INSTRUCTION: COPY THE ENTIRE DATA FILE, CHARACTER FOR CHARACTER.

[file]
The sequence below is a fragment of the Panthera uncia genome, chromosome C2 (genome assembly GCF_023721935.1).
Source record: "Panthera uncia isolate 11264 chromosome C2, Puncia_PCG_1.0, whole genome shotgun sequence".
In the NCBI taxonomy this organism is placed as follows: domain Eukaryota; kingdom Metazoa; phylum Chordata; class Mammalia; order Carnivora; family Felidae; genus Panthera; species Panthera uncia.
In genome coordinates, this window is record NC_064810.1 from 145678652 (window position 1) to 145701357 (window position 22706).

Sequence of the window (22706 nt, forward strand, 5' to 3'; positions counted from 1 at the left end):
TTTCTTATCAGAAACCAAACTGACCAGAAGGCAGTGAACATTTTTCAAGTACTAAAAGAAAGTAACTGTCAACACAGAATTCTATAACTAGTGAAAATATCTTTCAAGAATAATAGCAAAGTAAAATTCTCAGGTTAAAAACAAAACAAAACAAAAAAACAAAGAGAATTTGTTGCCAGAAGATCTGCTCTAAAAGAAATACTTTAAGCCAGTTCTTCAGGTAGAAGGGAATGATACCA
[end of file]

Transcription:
The sequence below is a fragment of the Panthera uncia genome, chromosome C2 (genome assembly GCF_023721935.1).
Source record: "Panthera uncia isolate 11264 chromosome C2, Puncia_PCG_1.0, whole genome shotgun sequence".
In the NCBI taxonomy this organism is placed as follows: domain Eukaryota; kingdom Metazoa; phylum Chordata; class Mammalia; order Carnivora; family Felidae; genus Panthera; species Panthera uncia.
In genome coordinates, this window is record NC_064810.1 from 145678652 (window position 1) to 145701357 (window position 22706).

Sequence of the window (22706 nt, forward strand, 5' to 3'; positions counted from 1 at the left end):
TTTCTTATCAGAAACCAAACTGACCAGAAGGCAGTGAACATTTTTCAAGTACTAAAAGAAAGTAACTGTCAACACAGAATTCTATAACTAGTGAAAATATCTTTCAAGAATAATAGCAAAGTAAAATTCTCAGGTTAAAAACAAAACAAAACAAAAAAACAAAGAGAATTTGTTGCCAGAAGATCTGCTCTAAAAGAAATACTTTAAGCCAGTTCTTCAGGTAGAAGGGAATGATACCA